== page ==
I am asked sometimes how are you?, a simple term often used as a greeting to strangers as common as hello or good morning. Often this question is rhetorical, no reply required, wanted or expected and often an “ok, how are you?” is the standard reply. What if I am not ok?, do you really want to hear that and if I do say this will you care?, maybe you will just pass me my cigarettes and move to the next customer, “How are you today?”, “Good thanks, how are you?”
Sometimes I am not ok, sometimes I am far from it (hence buying a packet of cigarettes which I gave up last Friday, again). How could you understand this, what could you possibly say that would make me feel better?, nothing. Because of this I stick to the standard meet and greet procedure, answer your question with the same question, give me my cigarettes have a nice day.
I will then light up a ciggy, draw deep to ensure the nicotine reaches the ever dwindling parts of my lungs that work properly and have a five minute break. In this five minutes I will try and find some peace, a moment of calm and re gather myself. I am aware that as soon as I finish the smoke I will get back in my car and drive back home to the carnage that is my life.
Often I will hear my daughter screaming as I pull up the driveway to our home, this means she is still having a bad day. I will enter the house and my partner will be doing something, anything to stop her screaming, standing her up, laying her down, turning on the tv, turning off the tv, giving her something to eat, singing, not singing ANYTHING, what is the formula that will make her stop today?.
There is no hi honey I am home, no hug and kiss no how was your day (Ok, how was yours), there is no time for such intimaces in our home when my daughter is having a bad day. My daughter cannot help it, I am sure she would rather be normal and not be screaming, I am sure it is harder for her than it is for us. She has Cerebal Palsy and for the last two and a half years I have been the parent to a child with special needs, I am “that” father, yip the thing that only happens to other people happened to my family, we are the other people.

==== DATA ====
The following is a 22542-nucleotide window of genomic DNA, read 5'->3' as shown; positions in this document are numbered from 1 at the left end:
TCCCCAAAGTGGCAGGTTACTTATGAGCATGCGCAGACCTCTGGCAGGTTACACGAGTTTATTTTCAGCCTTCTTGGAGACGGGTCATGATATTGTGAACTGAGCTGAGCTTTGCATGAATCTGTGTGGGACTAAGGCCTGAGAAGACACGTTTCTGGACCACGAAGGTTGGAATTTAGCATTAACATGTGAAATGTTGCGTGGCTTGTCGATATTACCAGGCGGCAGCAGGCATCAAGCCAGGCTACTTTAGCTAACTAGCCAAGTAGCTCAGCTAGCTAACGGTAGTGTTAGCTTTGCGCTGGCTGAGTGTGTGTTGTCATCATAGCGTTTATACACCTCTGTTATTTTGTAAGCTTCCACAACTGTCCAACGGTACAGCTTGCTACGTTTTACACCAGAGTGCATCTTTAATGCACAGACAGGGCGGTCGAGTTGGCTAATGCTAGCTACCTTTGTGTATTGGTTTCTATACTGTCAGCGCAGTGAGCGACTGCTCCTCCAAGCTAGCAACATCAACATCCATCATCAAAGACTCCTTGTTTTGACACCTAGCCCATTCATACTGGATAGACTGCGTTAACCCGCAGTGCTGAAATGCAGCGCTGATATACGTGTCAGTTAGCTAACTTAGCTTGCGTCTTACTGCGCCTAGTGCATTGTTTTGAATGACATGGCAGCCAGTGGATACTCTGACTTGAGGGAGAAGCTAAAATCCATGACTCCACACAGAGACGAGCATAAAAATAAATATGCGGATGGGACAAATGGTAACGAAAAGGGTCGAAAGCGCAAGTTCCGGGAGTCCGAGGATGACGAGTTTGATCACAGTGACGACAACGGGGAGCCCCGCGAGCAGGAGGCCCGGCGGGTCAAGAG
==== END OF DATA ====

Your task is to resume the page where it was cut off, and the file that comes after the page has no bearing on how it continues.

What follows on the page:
Am I ok?, probably not even close, I am far from ok but not being ok is my new ok, this is just a new normal for me and my family. Am I dealing with it?, of course because I have to I have two choices stay or go and I would never leave my family. Do I think about sneaking out in the middle of the night never to return, yes I have thought that and how I could leave it all behind me. These thoughts are fleeting and I feel such guilt for thinking (wanting) to do it, I will hug my daughter and forget I ever had the thought.
Raising a child with a special need is awful, lets drop the PC crap and be honest. Yes there are of course wonderful moments but often these are few and very far between. Would I change things if I could?, in a heartbeat. I say I would change these things for her so she was not different and was a “normal” little girl but part of the reason is for my my arrogance and self pity would change her so my life was normal and not so bloody hard. Yes she has taught me so much, given me new perspectives and made my life better, this is what children do but I would prefer to not have learnt what she has taught me and just had a “normal” kid.
Al parents with a child with special needs has a broken heart, a heart that breaks over and over until the pieces are like grains of sand.